OKLAHOMA CITY — Oklahoma Gov. Mary Fallin said she respects voters’ wishes but is concerned that Tuesday’s approval of medical marijuana in the state “opens the door” for recreational use.
Voters easily approved a measure allowing cannabis to be used as medicine in the traditionally conservative state. The term-limited Republican governor said she and other state officials are responsible for public health and safety, and that they’ll work to determine how to add proper regulatory framework for medical marijuana.
“I believe, as well as many Oklahomans, this new law is written so loosely that it opens the door for basically recreational marijuana,” Fallin said in a statement late Tuesday after election results were clear.
Oklahoma’s was the first marijuana question on a state ballot in the U.S. in 2018, with elections scheduled for later this year in Michigan and Utah. Voters in neighboring Arkansas legalized the drug for medical use in 2016, but Oklahoma is among the most conservative states to approve its use.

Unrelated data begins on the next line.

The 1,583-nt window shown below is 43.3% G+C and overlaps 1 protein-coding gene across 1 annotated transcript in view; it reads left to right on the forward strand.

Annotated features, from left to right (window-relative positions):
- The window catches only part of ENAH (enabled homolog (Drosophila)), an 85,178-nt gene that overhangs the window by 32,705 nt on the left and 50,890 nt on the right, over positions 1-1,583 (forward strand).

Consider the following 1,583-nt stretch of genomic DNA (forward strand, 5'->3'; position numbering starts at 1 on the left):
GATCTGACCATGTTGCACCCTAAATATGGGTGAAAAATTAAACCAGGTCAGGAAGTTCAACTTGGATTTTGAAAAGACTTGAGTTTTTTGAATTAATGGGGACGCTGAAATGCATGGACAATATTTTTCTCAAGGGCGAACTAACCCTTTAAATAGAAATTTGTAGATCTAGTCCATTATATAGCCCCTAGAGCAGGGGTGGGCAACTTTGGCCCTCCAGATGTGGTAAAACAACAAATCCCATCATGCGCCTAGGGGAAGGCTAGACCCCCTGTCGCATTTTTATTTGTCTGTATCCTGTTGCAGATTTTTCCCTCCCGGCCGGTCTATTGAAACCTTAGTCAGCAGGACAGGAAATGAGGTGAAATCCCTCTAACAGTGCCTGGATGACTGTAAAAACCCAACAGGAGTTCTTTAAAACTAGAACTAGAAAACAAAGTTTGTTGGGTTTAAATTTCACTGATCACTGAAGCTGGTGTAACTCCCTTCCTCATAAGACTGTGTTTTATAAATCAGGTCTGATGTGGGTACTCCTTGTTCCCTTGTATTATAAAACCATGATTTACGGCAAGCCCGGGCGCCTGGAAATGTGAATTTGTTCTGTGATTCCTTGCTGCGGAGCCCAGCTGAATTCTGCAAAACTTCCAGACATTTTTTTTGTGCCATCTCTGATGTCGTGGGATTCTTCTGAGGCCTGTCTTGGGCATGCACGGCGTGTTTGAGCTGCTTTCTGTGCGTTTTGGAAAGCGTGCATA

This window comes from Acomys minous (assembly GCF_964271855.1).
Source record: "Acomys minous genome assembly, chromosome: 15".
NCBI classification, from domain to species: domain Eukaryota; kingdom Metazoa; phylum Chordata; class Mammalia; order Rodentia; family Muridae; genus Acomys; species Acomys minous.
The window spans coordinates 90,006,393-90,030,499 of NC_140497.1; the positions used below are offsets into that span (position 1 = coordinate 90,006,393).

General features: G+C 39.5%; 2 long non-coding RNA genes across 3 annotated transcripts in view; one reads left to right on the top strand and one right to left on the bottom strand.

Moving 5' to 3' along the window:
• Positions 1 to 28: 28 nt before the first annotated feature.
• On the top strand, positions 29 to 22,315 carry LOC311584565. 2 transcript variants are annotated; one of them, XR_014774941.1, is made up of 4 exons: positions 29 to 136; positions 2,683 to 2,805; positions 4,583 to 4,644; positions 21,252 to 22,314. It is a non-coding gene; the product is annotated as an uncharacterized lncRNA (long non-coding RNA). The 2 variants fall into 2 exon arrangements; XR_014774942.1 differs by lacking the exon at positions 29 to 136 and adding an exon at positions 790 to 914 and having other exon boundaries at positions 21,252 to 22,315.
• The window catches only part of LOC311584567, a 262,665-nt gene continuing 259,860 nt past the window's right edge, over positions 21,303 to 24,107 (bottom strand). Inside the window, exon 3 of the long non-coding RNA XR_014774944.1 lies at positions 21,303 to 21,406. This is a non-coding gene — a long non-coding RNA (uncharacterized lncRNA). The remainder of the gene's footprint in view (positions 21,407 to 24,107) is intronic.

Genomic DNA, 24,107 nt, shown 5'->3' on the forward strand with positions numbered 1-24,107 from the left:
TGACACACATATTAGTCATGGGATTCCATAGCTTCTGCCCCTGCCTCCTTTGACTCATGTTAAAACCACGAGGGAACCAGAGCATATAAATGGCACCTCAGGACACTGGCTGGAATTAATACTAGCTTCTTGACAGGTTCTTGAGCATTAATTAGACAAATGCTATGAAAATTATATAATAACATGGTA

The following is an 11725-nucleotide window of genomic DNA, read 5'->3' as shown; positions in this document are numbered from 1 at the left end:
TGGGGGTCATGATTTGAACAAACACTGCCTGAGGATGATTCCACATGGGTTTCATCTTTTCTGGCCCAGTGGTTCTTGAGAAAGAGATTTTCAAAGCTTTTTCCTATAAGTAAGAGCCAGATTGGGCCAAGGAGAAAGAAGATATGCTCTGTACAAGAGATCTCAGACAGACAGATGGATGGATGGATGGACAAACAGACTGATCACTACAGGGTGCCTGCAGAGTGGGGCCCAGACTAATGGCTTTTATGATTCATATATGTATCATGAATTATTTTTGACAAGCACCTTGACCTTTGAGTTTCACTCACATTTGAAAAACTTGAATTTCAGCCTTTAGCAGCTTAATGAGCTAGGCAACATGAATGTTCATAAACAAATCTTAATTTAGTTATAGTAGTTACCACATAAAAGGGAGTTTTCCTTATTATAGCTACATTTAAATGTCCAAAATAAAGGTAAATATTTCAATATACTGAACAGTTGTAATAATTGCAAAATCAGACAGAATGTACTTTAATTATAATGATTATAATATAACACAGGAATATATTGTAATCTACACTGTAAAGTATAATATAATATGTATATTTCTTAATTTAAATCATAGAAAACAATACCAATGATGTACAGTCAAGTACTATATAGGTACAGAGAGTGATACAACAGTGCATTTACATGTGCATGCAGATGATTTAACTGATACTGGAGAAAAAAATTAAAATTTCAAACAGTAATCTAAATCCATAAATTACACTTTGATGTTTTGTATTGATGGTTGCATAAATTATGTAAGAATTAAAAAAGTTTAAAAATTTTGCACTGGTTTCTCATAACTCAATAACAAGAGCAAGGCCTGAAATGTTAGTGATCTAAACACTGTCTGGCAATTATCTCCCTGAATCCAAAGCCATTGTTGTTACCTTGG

Voters came out in droves to vote on the issue, which made it onto Oklahoma’s ballot through a signature drive. The Oklahoma State Election Board says more votes were cast on the marijuana question than in the 2014 general election.
State health officials will meet July 10 to consider emergency rules for the new Oklahoma Medical Marijuana Authority.
In Oklahoma City, 33-year-old Meaghan Hunt said she cast her vote in favor of legalization because she views marijuana as another form of treatment for patients with various ailments. She said she wants them to have as many options as possible.
She also believes state coffers could benefit from the cash marijuana crops would deliver.
“I’d like to see more taxable revenue coming into our state and if that’s an opportunity to collect taxes, all the better — hopefully for education,” Hunt said.
Attitudes have shifted sharply on marijuana in recent decades in Oklahoma, especially among young people, said Bill Shapard, a pollster who has surveyed Oklahomans on the issue for more than five years.
“I’ve found almost half of all Republicans support it, so that’s going to take an awful lot of money and an awful lot of organized opposition for this to lose on Election Day,” Shapard said.
Oklahoma’s tough-on-crime ideology also has come at a cost, with the state’s skyrocketing prison population consuming a larger share of the state’s limited funding. In 2016, voters approved a state question to make any drug possession crime a misdemeanor, despite opposition to that proposal from law enforcement and prosecutors.
Associated Press writer Adam Kealoha Causey contributed to this report.